So, for a newly created process, the control flow is as follows

context_switch (c)
__switch_to_asm (asm)
__switch_to (c)
ret_from_fork (asm)
   ==> return system call
   ==> run kernel function

Note the two lines switching stack. The TASK_threadsp is actually referring to p->thread.sp. For a newly created thread, p->thread.sp was set during copy_thread() and it directly points to the starting address of struct fork_frame.

Note that there is a key difference with regard to normal threads scheduling, i.e., threading got de-scheduled and scheduled again. For the normal case, threads either willingly give up control or got preempted. Either way, the kernel stack will have all the calling trace (different from a newly forked thread’s stack, which is clean), and the p->thread.sp points there. Assume we have 2 threads A and B. A is originally running. A willingly goes to sleep by calling schedule(), inside which, it eventually calls context_switch()->__switch_to_asm(). This saves a return address to context_switch() into the bottom of the kernel stack (and this is the ret_field position for struct fork_frame)! When A got re-scheduled again, it runs into __switch_to_asm again. Unlike the fork case, here the ret_field points to where A gave up control, essentially the original context_switch(). So A will resume to context_switch() and run into finish_task_switch().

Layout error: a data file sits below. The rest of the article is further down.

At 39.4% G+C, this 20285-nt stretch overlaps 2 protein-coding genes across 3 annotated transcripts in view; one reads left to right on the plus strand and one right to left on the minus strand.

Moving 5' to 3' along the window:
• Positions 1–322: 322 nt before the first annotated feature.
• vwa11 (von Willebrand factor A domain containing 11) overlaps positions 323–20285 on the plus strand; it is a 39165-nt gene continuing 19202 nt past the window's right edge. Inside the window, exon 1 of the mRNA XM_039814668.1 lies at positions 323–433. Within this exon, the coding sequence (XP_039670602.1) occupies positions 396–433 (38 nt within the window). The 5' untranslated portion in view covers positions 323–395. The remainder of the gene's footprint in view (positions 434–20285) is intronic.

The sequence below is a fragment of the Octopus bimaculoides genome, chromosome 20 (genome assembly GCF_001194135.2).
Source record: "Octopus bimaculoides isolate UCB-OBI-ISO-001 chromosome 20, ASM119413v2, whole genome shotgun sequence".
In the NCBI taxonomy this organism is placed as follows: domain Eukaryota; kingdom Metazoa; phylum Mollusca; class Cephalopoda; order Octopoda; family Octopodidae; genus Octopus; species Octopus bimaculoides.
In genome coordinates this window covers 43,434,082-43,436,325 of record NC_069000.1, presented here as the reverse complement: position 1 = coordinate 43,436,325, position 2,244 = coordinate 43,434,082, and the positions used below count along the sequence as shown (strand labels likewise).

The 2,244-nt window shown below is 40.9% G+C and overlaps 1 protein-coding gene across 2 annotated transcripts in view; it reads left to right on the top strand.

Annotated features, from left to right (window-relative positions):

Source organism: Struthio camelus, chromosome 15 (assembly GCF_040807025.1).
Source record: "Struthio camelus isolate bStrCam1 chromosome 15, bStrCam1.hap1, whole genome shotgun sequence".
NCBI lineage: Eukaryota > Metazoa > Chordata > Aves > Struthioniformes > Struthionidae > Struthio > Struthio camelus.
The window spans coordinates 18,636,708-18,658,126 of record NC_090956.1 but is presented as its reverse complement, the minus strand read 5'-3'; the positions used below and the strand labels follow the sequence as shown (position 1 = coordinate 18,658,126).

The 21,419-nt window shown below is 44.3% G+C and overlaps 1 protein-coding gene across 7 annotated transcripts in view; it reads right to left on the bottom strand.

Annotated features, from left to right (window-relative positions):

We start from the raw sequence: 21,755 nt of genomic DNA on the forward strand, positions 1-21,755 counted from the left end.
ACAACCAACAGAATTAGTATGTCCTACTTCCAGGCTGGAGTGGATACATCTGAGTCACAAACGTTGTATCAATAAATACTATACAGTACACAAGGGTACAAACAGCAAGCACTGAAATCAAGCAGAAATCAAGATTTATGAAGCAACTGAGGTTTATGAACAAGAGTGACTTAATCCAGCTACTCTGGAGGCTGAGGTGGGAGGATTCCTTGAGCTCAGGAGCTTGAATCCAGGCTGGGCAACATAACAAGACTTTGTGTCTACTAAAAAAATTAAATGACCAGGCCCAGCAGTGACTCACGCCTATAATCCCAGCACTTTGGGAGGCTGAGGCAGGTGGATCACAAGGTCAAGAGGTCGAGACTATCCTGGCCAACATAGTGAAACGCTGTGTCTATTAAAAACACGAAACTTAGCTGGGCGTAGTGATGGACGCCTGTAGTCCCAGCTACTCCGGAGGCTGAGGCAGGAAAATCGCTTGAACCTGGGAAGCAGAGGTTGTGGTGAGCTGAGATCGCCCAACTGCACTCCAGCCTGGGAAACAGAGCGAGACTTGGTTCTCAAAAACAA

* %rdi: prev task
 * %rsi: next task
        pushq   %rbp    
        pushq   %rbx    
        pushq   %r12    
        pushq   %r13    
        pushq   %r14    
        pushq   %r15